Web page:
Why I wrote Escorting the Monarch
Why I Wrote 'Escorting The Monarch' As Told By Author, Chris JaggerPosted on Wednesday 18th October 2017
By Chris Jagger
Some of my earliest and fondest memories are of my dad dressed from head to toe in police motorcycle uniform and white crash helmet. I was lucky, unlike my two older brothers, who shared a room at the back of the house looking out over our garden and Groveland’s Park, my room sat above the front door, which meant I had a view over the street.
Some mornings I’d wake up very early at the sound of the front door closing, normally around 0500. I’d climb out of bed and sneak a look through the bedroom curtains listening carefully for the sound of the garage door opening. The next thing I’d hear was the sound of my dad’s police motorcycle firing up – a sudden electric whizz shortly followed by smooth burst of power. The bike, a gleaming white BMW boxer, sounded like a cross between a spaceship from one of my brothers Star Trek movies and a purring lion.
As my dad rode the bike up the driveway I’d close the gap in the curtains in case he looked up so he wouldn’t catch me watching. He'd then turn left, into the street, facing up hill, and slowly pull away, soon vanishing out of view. It was one of the coolest things ever. But what did he actually do? I'd try and find out by joining the police.
Not yet old enough to apply, my first full time job, was that of Aquatic Environmental Marine Specialist. I was the guy who caught your kid’s goldfish at the garden center. When I wasn’t stacking bags of gravel I was scrubbing the tanks and dreaming of motorcycles.
At the age of 18 I decided to apply for the police. On return home, dad asked me how I'd got on.
“I got nervous, stumbled the interview, and failed the psycho-madness test, so they won’t let me in”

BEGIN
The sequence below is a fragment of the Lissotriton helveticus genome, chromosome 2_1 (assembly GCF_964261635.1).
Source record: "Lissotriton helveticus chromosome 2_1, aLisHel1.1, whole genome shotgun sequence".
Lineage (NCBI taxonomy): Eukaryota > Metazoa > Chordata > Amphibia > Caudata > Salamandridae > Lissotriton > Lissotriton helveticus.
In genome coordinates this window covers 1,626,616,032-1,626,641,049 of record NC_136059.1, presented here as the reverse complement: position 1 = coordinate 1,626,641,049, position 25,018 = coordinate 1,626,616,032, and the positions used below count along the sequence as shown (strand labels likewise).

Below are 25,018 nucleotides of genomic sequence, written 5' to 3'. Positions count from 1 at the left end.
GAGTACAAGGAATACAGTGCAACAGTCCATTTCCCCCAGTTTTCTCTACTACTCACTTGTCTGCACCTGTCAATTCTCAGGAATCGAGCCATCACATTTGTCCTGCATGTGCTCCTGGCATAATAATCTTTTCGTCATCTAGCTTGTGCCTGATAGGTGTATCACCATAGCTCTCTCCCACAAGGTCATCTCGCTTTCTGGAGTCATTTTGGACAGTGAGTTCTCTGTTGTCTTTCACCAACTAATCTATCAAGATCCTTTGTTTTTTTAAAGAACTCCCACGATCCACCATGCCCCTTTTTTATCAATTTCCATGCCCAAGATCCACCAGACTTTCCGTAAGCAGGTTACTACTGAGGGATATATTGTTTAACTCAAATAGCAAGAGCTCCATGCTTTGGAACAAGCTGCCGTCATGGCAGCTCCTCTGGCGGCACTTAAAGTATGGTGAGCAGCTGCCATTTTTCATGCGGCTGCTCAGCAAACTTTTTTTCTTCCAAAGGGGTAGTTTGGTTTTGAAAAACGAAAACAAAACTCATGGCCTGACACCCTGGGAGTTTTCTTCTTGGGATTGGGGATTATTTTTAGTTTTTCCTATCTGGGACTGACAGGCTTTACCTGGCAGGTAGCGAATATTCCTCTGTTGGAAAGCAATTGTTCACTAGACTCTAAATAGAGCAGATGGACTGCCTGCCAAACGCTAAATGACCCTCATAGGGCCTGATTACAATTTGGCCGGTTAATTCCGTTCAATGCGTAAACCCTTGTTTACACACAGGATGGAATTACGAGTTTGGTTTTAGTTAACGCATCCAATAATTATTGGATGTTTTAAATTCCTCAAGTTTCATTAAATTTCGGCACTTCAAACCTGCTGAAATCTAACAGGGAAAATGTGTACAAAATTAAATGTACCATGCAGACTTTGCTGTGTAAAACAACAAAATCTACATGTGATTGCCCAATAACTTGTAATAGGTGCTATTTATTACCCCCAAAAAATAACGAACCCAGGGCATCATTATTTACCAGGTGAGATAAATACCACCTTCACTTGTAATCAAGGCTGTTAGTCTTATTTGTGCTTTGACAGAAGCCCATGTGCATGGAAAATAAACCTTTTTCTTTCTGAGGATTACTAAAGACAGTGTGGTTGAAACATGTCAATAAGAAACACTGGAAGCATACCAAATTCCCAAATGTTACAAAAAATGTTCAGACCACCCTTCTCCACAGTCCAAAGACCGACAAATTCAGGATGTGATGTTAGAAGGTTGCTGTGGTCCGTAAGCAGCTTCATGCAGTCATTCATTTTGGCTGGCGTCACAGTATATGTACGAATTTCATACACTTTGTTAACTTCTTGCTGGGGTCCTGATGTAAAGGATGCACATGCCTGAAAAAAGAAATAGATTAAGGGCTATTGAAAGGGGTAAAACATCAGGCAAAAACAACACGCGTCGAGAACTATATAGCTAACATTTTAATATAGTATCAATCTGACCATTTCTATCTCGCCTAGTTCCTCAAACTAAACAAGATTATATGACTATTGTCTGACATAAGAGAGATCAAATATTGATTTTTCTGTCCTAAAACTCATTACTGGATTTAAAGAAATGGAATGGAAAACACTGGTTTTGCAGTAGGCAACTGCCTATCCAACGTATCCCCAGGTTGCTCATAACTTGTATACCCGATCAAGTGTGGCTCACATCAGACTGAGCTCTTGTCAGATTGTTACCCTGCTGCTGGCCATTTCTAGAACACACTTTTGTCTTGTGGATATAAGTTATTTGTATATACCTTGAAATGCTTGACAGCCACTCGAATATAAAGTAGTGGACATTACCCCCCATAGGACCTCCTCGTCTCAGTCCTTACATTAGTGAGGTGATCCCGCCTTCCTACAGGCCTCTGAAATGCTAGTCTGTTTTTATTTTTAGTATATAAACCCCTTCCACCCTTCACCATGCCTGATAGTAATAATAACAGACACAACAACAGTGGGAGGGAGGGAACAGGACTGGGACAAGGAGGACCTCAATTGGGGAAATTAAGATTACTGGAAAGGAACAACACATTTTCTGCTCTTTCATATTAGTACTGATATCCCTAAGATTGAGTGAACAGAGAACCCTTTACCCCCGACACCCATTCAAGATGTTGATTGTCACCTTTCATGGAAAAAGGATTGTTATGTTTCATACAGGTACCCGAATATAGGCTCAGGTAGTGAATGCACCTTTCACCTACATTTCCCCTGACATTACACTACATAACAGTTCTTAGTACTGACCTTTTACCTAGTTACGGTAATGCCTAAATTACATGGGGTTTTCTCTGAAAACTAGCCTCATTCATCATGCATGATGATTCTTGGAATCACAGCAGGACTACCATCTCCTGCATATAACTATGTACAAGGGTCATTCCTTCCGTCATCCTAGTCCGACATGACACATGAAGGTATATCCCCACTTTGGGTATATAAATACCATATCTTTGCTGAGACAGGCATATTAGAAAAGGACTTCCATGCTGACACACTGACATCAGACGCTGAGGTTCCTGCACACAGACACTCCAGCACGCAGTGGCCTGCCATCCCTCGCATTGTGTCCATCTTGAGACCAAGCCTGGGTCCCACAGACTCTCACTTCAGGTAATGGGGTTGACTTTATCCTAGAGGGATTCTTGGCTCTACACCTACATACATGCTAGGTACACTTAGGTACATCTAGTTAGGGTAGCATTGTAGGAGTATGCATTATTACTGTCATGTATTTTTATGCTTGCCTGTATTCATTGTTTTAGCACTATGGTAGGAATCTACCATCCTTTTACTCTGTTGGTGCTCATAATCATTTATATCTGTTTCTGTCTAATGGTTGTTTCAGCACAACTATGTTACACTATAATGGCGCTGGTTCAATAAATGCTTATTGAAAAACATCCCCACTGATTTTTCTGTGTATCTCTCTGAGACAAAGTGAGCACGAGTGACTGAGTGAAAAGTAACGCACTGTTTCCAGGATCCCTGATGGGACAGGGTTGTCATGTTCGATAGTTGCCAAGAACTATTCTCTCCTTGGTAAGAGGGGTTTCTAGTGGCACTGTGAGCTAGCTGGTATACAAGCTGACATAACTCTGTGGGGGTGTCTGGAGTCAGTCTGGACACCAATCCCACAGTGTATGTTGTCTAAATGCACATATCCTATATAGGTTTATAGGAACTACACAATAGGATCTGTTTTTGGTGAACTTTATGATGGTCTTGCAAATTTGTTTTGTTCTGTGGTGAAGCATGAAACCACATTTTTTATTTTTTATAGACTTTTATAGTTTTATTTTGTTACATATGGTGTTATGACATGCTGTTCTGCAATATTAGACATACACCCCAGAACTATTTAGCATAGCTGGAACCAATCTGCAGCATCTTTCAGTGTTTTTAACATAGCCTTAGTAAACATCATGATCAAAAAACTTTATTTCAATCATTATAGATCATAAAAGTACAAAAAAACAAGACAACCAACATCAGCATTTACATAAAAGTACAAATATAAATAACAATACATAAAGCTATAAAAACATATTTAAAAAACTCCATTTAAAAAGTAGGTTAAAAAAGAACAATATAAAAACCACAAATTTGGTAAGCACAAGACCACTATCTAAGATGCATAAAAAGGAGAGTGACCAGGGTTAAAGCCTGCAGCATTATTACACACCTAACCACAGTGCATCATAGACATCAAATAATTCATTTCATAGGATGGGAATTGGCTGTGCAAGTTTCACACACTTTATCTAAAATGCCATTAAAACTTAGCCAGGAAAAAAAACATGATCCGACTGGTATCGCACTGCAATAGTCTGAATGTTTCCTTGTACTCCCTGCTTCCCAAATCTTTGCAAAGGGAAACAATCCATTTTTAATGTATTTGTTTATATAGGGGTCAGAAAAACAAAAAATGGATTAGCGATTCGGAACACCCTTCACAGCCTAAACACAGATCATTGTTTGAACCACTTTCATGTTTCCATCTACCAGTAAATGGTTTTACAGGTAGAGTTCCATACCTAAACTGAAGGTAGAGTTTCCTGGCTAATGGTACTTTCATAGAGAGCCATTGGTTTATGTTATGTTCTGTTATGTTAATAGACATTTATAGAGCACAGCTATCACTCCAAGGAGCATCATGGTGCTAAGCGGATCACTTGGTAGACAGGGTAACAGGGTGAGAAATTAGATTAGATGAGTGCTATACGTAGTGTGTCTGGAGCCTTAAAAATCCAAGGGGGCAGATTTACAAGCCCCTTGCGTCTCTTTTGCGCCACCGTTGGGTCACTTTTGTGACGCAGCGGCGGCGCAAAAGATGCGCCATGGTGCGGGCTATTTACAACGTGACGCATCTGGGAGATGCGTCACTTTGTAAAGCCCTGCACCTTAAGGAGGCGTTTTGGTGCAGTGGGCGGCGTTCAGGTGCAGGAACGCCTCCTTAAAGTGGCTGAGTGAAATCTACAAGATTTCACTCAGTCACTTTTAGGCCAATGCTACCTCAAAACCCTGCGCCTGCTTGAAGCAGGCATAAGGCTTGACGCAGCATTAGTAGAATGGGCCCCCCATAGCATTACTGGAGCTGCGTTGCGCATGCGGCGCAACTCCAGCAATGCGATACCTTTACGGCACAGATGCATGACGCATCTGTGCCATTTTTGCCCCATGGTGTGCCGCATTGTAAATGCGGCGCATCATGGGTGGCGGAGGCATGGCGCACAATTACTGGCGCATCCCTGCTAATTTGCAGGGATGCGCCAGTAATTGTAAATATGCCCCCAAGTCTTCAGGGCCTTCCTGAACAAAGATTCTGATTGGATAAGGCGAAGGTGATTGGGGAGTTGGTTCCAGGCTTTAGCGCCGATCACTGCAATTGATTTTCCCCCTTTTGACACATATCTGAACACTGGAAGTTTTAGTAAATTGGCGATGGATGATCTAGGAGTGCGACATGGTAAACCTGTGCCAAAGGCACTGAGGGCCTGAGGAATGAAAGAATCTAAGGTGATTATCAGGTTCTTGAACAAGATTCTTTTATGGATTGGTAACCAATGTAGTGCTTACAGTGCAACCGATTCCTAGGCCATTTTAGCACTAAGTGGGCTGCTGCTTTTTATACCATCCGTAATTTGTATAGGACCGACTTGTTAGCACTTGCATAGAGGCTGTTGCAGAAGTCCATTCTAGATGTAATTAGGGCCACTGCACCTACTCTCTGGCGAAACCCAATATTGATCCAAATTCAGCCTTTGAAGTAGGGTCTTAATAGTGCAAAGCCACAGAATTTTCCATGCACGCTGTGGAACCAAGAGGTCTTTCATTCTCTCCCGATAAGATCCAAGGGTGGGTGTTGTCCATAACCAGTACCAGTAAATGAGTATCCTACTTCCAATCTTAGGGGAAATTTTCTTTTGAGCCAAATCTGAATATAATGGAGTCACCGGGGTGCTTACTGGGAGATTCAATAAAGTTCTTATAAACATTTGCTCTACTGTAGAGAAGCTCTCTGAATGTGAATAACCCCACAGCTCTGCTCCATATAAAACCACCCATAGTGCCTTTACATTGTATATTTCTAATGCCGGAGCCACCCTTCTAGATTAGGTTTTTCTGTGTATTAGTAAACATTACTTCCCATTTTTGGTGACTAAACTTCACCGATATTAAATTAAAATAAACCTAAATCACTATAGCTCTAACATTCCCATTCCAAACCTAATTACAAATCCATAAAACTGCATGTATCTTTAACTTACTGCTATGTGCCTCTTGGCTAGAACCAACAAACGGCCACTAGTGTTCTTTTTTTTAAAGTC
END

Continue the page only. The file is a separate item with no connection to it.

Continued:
– to which my dad replied, “If they had, I would have written a letter of complaint!”. Reassuring.
A few months later my luck changed. The Metropolitan Police accepted me as a 999 caller handler.
As my career progressed, I was lucky to serve overseas, working closely with specialist military and police security teams from all around the world. I found myself comparing them to the SEG - none shared the unique esprit-de-corps of the group, and few were even close to being as professional. I felt compelled to dig deeper and find out how they became the world class leaders they are today.
The SEG have been honing their skills for over 6 decades. Developing an unequivocal team culture dedicated to absolute precision, they hold a reputation for excellence among their piers; delivering their passengers (and cargo) on time, safely, in a great deal of style, and without fuss or mishap. They are neither shaken nor stirred.
Their story carries with it a scent of engine oil and polish. Although their work demands exquisitely high levels of presentation there is little room for gloss or glitter. The individuals and property they are charged to protect are assessed by government to require the highest possible levels of protection. The trust bestowed upon them couldn’t be greater.
From queens, kings, presidents and emperors, to priceless works of art, terrorists and high risk prisoners, the group escort them all. The skill required to protect them demands a very special sort of team. They lead, others follow.
The book is dedicated to all of those who serve, or have served with the group, their families, but especially my dad.
A Londoner by birth, Chris Jagger is the son of the retired SEG officer. Inspired by his dad's own career, he pursued a path of his own working for the British Government, United Nations and NATO in the field of counter organised crime and counter terrorism. His work has taken him around the world, living a numerous countries, but he now resides in Northern Europe. Chris works independently as a teacher, consultant and writer. He proudly serves as professor of Intelligence Analysis at Universidad Rey Juan Carlos in Madrid.
Escorting the Monarch
(Hardback - 156 pages)
by Chris Jagger
Escorting the Monarch is as close to an official history of the Metropolitan Police's 'Special Escort Group' (SEG) as one could hope for.
You may have seen the team at work; as the combination of motorcycles and cars pass you by, they glide elegantly and seemingly effortlessly through busy traffic. Developing a dedicated and diligent team culture, they are masters of their trade. They hold a well-earned reputation for excellence amongst their peers; delivering their passengers (and cargo) on time, safely, in a great deal of style,…
Read more at Pen & Sword Books...
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